ASA, “Two Corps Red,” and the Chinook Nets
A day or two before things got serious around Kontum City, I was sent down to Pleiku to effect a constant resupply of rice needed to feed the Montagnard and Vietnamese refugees thronging the city from the countryside, and from lost positions. They were stuck in KC because QL 14 was closed, and their only way out of KC was by waiting their turn to get on the resupply Chinooks, flying empty back to Holloway. There were about 10,000 of them in the City at any given time during the offensive.
I was one of two civilian Provincial Development Officers on the Kontum CORDS team. Problem was, I had the responsibility for arranging a steady airlift, but no authority to acquire the means to do it. That I had only one option of getting it there—slung in nets under Chinooks—made the decision- making easy but made the job tougher: Chinooks were already under extreme scheduling pressure to keep the various military elements supplied. And, as I was to learn, cargo nets were even harder to come by than Chinooks were. I’d spent a previous year in the Army in-country so knew commo procedure, and had got hold of a field radio, but it still must’ve been odd as hell for the Chinook pilots, day after day, to hear this one voice begging them to secure a sortie to sling bags of rice from an open field near Holloway to the soccer field in KC. I got pretty good at climbing up the rice bags and snapping the hook but I was never able to secure a pair of goggles so also had to get good at setting the hook with my eyes closed. I wore that damned red dirt from early morning till dark, and still find traces of it between my teeth.
It got harder and harder to keep nets on hand; sometimes had to wave off a chopper I’d pleaded for because I couldn’t get hold of a net before he showed up. I went to an Officer’s Club to find somebody, anybody, connected with the Army resupply setup, who could tell me how to get a reliable supply of nets. I struck out, until a Ranger adviser said, “Try Two Corps Red, they don’t seem to have a net supply problem. Here’s their phone number.”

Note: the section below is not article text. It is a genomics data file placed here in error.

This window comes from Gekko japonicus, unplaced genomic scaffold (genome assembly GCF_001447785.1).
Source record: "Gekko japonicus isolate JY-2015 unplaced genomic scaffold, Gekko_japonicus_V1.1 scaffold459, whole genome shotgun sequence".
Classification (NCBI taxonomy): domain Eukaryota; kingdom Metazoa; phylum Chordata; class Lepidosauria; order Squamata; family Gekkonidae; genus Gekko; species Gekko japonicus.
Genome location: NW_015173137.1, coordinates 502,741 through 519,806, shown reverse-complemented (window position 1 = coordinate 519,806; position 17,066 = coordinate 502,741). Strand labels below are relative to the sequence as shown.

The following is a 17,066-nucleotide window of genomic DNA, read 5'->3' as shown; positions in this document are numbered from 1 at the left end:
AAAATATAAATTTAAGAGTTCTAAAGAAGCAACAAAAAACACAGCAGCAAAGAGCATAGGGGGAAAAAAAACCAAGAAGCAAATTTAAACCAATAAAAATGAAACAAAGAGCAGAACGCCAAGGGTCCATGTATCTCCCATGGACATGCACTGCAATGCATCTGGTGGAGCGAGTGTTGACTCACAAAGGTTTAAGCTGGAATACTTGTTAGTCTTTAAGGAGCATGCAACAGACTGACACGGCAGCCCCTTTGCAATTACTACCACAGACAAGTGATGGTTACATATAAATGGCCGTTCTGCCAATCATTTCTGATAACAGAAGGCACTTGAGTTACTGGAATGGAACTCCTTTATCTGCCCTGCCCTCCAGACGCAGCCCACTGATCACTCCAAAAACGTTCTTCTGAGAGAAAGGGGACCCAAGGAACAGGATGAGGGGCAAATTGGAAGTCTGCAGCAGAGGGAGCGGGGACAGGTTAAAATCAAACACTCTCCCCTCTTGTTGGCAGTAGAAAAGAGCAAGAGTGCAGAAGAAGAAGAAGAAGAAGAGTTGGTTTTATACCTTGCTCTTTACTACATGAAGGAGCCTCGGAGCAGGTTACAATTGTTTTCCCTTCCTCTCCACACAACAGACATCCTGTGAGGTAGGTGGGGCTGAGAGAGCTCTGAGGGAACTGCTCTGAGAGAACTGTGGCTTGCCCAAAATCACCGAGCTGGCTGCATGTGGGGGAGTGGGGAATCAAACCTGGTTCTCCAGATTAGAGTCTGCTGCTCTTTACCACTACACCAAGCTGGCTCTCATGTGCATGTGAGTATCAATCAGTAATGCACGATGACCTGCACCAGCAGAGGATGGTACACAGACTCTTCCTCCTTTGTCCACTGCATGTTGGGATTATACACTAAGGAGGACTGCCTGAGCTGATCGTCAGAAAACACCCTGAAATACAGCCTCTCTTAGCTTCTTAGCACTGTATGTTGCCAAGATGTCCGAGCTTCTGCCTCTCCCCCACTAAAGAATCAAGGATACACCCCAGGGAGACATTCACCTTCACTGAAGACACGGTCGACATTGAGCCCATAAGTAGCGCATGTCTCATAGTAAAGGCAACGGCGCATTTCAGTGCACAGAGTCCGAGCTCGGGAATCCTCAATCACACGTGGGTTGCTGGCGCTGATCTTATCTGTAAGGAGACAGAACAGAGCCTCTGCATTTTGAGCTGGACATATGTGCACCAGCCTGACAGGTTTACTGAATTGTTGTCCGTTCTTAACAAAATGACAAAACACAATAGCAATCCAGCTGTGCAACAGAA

I called next morning. When the guy at the other end just said, “3341” or whatever the number was, rather than his unit name, I thought it sounded a little strange but I was thinking only about cargo nets. I told him my problem, he said, “I’ll get back to you.” A few hours later, the CORDS Deputy Province Senior Adviser rolled up to my landing zone and said, “You need to go meet a guy at such-and-such location in about an hour. I don’t know what he wants you for, just be straight with him.”
I scrape off as much dirt as will come off without skin, and show up on time.
“I’m with Army Security. Where did you hear about Two Corps Red, and what do you know about it?”
First thing I thought of was to be sure not to get the Ranger adviser in trouble. “I was talking to a group of people in the O-club, trying to find a supply of cargo nets. Somebody scribbled a number on a napkin and said, ‘Try Two Corps Red.’ I have no idea who it was. I thanked him and left the club. I don’t know anything about Two Corps Red, except the guy I talked to said he’d call back about the nets, but looks like he called you.”
“We know you’re with the CORDS team and you have clearances, but we have to check these things out. Do not mention Two Corps Red to anybody. Thanks for your time.”
“Can you get me any cargo nets?”
A couple of years later I was in Saigon at DAO, and ran across an old MR II unclassified phone book. I thumbed through the pages, looking for old names and offices, and suddenly, right there in front of me, there’s “Two Corps Red,” with a phone number after it. I must’ve talked in my sleep.
Rob Schwab <email@example.com>
Thursday, November 01, 2012 at 11:39:32 (EDT)